Peripheral arterial disease (PAD) is a debilitating condition affecting between 8 and 12 million people in the United States. Patients with PAD of the lower extremities are subject to periods of intermittent claudication pain. Gait changes such as reduced stride length, cadence and walking speed are reported in patients with PAD. Walking exercise has been prescribed as the primary mode of rehabilitative treatment in patients with PAD. An enhanced form of walking exercise, polestriding, has been found to improve rehabilitation outcomes for patients with PAD. Walking with poles also increases stride length, cadence and walking speed and decreases ground reaction forces on the joints. Changes in walking mechanics secondary to walking pole use may allow more time for perfusion of the leg muscles thus delaying the onset of and decreasing the severity of ischemic pain. Thus, we hypothesize that polestriding may be superior to walking exercise in the rehabilitation of persons with PAD. The two therapies however, have never been compared in a randomized trial in this population.
Specific Aims : The primary specific aim is to compare the effects of a 24-week walking versus polestriding exercise in patients with PAD on exercise endurance, perceived physical function and walking abilities. The secondary aim is to explore biomechanical and physiologic mechanisms to explain the expected differences observed in the polestriding and walking groups. Mechanistic variables include perceived claudication pain, gait biomechanics, tissue oxygenation in the most severely affected leg and daily physical activity. Design: A randomized, controlled clinical trial will be used to compare the effects of polestriding and walking exercise. 180 patients will be enrolled in the study to randomize 126 (n=63 in each group). Baseline testing will consist of treadmill exercise, completion of functional assessment questionnaires, gait analysis, and physical activity measurement. Subjects will then be randomized to a 24-week walking or polestriding program. Subjects will exercise three times weekly for 30-60 minutes. Duration and intensity of exercise will be systematically increased. Subjects will be re-tested at 6, 12, and 24 weeks. A final testing battery will be completed at 32 weeks to assess how well subjects have maintained fitness gains. Analysis: Data will be analyzed using descriptive statistics, repeated measures ANOVA and linear regression analysis. Potential co-variates such as smoking and medication use will be monitored and analyzed. ? ?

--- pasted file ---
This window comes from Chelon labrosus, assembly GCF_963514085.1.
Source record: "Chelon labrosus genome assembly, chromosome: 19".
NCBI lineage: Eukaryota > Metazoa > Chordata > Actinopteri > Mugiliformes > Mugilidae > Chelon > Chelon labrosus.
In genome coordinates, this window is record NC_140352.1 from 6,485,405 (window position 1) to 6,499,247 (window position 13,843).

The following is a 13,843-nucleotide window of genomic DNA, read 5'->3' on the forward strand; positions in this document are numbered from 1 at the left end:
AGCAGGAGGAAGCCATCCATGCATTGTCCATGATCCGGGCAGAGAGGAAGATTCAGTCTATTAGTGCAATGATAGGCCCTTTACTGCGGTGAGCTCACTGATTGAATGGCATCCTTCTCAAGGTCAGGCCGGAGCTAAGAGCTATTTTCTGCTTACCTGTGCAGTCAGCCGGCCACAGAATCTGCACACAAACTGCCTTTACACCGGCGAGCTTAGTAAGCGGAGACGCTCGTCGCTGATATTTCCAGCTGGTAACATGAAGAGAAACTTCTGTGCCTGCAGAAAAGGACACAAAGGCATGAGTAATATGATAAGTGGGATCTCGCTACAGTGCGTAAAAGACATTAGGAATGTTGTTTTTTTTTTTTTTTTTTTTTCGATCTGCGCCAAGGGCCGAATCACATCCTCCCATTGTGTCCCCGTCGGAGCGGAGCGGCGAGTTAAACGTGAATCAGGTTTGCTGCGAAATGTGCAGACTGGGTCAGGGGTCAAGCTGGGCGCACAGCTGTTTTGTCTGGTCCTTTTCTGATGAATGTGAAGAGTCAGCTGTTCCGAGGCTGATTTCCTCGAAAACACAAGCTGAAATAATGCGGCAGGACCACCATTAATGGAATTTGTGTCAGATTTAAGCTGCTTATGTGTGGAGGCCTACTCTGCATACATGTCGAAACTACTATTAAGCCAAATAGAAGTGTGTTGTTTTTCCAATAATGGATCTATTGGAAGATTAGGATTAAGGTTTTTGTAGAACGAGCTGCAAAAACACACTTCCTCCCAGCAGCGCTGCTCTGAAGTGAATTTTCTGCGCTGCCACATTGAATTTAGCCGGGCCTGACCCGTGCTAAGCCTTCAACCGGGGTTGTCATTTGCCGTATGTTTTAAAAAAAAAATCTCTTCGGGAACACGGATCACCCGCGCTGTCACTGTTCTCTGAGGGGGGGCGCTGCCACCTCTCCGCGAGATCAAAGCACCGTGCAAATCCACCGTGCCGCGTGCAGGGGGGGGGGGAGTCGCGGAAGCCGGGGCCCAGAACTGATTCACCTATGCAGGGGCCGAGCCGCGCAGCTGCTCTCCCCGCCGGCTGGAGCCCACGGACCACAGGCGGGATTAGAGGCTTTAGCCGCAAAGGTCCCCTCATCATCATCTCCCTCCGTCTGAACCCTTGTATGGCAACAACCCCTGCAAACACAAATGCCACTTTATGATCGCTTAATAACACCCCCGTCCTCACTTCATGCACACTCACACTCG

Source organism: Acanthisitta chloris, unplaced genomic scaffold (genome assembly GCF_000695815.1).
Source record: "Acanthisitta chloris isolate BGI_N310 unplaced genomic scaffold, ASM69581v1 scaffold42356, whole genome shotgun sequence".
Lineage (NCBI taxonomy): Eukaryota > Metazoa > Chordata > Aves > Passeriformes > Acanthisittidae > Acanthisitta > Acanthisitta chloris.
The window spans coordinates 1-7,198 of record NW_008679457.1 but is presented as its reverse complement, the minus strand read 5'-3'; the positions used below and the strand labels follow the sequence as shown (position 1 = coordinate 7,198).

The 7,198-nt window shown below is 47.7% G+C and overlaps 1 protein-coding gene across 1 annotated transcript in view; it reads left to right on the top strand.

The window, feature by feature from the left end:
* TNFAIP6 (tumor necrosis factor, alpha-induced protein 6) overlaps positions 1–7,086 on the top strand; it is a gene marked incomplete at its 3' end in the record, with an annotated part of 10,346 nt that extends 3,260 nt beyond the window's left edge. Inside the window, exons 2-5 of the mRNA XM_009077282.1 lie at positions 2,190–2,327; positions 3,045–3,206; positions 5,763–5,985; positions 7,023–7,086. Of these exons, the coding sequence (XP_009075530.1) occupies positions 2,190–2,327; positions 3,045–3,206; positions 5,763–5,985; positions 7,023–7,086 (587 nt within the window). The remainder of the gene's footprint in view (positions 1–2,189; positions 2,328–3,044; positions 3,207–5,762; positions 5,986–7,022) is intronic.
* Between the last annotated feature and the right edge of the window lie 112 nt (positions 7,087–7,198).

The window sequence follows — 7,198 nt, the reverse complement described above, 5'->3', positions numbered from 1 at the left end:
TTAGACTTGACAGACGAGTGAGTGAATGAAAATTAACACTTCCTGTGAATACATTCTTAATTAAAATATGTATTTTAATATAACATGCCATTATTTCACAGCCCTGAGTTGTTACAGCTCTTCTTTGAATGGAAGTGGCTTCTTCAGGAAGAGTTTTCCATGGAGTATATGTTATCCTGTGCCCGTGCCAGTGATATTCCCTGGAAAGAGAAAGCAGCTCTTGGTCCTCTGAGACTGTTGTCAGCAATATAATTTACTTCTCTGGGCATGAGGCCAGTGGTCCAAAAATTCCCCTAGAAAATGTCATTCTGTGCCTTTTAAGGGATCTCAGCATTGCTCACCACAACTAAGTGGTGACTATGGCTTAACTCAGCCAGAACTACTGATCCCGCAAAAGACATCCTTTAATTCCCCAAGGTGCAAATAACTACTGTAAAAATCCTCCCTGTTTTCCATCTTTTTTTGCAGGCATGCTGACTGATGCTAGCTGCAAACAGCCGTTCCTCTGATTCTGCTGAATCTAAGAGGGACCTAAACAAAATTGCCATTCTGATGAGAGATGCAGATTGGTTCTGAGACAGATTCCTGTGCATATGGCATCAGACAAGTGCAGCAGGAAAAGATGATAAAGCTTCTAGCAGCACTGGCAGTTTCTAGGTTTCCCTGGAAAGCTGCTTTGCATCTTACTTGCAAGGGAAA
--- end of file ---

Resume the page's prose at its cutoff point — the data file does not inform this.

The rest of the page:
National Institute of Health (NIH)
National Institute of Nursing Research (NINR)
Research Project (R01)
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Nursing Science: Adults and Older Adults Study Section (NSAA)
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Huss, Karen
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University of Illinois at Chicago
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Schools of Nursing
United States
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Fritschi, Cynthia; Collins, Eileen G; O'Connell, Susan et al. (2013) The effects of smoking status on walking ability and health-related quality of life in patients with peripheral arterial disease. J Cardiovasc Nurs 28:380-6
Collins, Eileen G; McBurney, Conor; Butler, Jolene et al. (2012) The Effects of Walking or Walking-with-Poles Training on Tissue Oxygenation in Patients with Peripheral Arterial Disease. Int J Vasc Med 2012:985025
Collins, Eileen G; Oýýconnell, Susan; McBurney, Conor et al. (2012) Comparison of walking with poles and traditional walking for peripheral arterial disease rehabilitation. J Cardiopulm Rehabil Prev 32:210-8